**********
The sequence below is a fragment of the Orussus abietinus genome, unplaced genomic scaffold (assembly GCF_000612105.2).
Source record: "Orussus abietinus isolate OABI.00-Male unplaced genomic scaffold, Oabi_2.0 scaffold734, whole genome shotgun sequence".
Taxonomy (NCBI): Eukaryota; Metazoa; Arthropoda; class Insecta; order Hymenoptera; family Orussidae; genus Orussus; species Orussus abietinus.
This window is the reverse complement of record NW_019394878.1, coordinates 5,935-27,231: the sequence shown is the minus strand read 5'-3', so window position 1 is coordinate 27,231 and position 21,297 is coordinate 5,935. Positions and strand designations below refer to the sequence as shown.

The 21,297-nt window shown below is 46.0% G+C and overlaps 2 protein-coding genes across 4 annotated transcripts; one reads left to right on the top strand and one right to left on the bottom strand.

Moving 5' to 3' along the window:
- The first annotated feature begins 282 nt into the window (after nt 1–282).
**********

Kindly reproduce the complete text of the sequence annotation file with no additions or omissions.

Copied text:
The sequence below is a fragment of the Orussus abietinus genome, unplaced genomic scaffold (assembly GCF_000612105.2).
Source record: "Orussus abietinus isolate OABI.00-Male unplaced genomic scaffold, Oabi_2.0 scaffold734, whole genome shotgun sequence".
Taxonomy (NCBI): Eukaryota; Metazoa; Arthropoda; class Insecta; order Hymenoptera; family Orussidae; genus Orussus; species Orussus abietinus.
This window is the reverse complement of record NW_019394878.1, coordinates 5,935-27,231: the sequence shown is the minus strand read 5'-3', so window position 1 is coordinate 27,231 and position 21,297 is coordinate 5,935. Positions and strand designations below refer to the sequence as shown.

The 21,297-nt window shown below is 46.0% G+C and overlaps 2 protein-coding genes across 4 annotated transcripts; one reads left to right on the top strand and one right to left on the bottom strand.

Moving 5' to 3' along the window:
- The first annotated feature begins 282 nt into the window (after nt 1–282).